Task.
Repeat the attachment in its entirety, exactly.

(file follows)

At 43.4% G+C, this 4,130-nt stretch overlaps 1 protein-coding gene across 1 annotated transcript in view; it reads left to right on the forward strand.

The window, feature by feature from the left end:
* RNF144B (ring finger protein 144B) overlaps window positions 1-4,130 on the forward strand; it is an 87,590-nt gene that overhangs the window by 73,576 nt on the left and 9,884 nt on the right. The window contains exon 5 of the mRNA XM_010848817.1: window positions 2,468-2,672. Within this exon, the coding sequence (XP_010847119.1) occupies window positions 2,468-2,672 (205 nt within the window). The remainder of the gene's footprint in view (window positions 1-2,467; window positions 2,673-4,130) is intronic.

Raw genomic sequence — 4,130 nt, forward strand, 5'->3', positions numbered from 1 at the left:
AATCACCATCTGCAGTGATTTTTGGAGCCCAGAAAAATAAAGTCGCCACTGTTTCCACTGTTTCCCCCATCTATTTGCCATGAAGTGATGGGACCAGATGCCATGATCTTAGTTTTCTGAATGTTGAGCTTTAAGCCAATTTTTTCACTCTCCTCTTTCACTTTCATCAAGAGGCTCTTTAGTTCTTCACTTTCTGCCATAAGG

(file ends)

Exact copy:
At 43.4% G+C, this 4,130-nt stretch overlaps 1 protein-coding gene across 1 annotated transcript in view; it reads left to right on the forward strand.

The window, feature by feature from the left end:
* RNF144B (ring finger protein 144B) overlaps window positions 1-4,130 on the forward strand; it is an 87,590-nt gene that overhangs the window by 73,576 nt on the left and 9,884 nt on the right. The window contains exon 5 of the mRNA XM_010848817.1: window positions 2,468-2,672. Within this exon, the coding sequence (XP_010847119.1) occupies window positions 2,468-2,672 (205 nt within the window). The remainder of the gene's footprint in view (window positions 1-2,467; window positions 2,673-4,130) is intronic.

Raw genomic sequence — 4,130 nt, forward strand, 5'->3', positions numbered from 1 at the left:
AATCACCATCTGCAGTGATTTTTGGAGCCCAGAAAAATAAAGTCGCCACTGTTTCCACTGTTTCCCCCATCTATTTGCCATGAAGTGATGGGACCAGATGCCATGATCTTAGTTTTCTGAATGTTGAGCTTTAAGCCAATTTTTTCACTCTCCTCTTTCACTTTCATCAAGAGGCTCTTTAGTTCTTCACTTTCTGCCATAAGG